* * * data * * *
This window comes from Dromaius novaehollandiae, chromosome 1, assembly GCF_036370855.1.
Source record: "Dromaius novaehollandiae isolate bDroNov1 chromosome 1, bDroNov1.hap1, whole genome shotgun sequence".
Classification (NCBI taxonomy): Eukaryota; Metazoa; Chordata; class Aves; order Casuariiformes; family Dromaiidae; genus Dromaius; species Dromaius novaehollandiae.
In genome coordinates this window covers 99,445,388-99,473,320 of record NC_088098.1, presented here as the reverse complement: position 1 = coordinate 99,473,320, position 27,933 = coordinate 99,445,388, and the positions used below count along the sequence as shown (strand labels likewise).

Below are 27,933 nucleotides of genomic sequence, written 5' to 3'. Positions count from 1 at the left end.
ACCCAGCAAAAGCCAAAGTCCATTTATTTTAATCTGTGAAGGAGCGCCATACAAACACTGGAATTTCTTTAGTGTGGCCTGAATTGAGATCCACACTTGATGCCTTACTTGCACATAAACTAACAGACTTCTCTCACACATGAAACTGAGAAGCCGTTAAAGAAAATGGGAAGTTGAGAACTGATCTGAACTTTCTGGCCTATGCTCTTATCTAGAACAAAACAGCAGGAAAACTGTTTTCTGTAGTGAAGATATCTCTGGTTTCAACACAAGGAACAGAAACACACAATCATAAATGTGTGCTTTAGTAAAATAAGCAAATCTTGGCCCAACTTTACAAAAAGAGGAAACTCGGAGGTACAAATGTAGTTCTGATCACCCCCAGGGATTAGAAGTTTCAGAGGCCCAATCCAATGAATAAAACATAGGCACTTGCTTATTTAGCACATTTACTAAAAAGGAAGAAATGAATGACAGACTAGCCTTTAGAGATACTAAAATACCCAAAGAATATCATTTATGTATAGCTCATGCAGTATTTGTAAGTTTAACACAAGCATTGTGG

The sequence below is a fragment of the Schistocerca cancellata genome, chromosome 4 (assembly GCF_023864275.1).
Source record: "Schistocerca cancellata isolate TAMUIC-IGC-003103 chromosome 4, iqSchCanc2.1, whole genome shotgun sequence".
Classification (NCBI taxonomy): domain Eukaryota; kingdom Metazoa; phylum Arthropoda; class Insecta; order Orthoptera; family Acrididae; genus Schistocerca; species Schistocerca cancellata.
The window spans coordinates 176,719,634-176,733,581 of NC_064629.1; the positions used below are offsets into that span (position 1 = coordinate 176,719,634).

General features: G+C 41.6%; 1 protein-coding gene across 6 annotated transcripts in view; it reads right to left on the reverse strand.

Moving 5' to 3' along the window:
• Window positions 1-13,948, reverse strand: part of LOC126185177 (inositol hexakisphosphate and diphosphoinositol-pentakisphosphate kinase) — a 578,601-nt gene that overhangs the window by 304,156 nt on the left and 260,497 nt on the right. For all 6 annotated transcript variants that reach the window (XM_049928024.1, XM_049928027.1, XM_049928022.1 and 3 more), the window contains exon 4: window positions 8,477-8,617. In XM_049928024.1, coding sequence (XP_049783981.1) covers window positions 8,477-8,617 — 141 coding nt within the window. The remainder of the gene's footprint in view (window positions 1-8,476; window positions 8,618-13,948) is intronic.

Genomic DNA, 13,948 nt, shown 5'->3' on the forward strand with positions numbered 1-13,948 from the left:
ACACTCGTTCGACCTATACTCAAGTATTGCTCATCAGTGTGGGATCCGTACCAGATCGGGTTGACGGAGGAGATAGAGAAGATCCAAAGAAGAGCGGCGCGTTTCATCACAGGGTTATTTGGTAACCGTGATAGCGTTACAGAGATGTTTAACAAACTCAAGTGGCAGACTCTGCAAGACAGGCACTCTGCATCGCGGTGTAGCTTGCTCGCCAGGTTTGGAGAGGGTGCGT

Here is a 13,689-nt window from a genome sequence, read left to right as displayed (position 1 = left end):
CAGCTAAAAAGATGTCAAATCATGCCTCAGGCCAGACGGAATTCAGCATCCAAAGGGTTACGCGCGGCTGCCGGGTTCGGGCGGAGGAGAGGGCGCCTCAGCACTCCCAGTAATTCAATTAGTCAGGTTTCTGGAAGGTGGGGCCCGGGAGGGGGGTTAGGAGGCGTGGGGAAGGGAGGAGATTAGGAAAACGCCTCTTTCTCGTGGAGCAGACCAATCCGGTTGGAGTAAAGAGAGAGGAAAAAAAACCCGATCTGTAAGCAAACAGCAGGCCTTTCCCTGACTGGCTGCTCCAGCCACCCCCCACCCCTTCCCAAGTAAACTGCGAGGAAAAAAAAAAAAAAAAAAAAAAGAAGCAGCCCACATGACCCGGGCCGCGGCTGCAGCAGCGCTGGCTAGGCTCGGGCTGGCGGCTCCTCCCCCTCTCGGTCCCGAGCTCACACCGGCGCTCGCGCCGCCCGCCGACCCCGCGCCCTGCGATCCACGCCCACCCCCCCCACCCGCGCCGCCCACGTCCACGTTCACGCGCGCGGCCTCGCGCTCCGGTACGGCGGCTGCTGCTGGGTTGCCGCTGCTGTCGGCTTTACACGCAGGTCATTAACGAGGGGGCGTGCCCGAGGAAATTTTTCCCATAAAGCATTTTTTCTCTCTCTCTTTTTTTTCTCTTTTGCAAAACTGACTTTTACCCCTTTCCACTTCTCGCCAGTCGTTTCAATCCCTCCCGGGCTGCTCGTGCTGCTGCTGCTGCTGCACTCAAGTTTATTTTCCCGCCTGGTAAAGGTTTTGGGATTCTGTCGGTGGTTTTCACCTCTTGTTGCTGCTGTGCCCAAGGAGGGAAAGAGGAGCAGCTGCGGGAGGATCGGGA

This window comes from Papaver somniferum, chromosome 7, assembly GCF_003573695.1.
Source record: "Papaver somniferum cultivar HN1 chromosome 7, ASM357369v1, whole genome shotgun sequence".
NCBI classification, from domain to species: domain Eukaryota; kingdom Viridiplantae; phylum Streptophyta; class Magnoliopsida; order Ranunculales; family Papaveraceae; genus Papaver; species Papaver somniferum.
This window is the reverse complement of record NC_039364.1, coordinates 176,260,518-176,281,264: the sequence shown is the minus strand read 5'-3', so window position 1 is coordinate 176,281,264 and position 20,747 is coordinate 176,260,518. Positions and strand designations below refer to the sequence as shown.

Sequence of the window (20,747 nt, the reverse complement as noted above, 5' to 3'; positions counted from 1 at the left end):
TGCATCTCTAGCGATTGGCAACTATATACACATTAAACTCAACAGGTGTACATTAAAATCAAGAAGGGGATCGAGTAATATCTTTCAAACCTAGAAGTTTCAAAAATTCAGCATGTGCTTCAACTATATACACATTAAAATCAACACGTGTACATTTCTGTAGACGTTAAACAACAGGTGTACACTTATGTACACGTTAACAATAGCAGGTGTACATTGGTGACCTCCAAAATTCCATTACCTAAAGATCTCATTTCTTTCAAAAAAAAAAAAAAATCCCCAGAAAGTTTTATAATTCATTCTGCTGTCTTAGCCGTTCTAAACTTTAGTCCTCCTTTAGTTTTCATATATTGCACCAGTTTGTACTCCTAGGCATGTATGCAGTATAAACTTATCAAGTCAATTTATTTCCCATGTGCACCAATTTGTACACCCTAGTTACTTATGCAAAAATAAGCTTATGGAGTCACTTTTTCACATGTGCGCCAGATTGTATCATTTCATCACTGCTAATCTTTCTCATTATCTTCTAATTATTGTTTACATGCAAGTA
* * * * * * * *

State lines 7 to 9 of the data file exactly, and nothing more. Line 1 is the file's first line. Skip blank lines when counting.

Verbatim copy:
The sequence below is a fragment of the Schistocerca cancellata genome, chromosome 4 (assembly GCF_023864275.1).
Source record: "Schistocerca cancellata isolate TAMUIC-IGC-003103 chromosome 4, iqSchCanc2.1, whole genome shotgun sequence".
Classification (NCBI taxonomy): domain Eukaryota; kingdom Metazoa; phylum Arthropoda; class Insecta; order Orthoptera; family Acrididae; genus Schistocerca; species Schistocerca cancellata.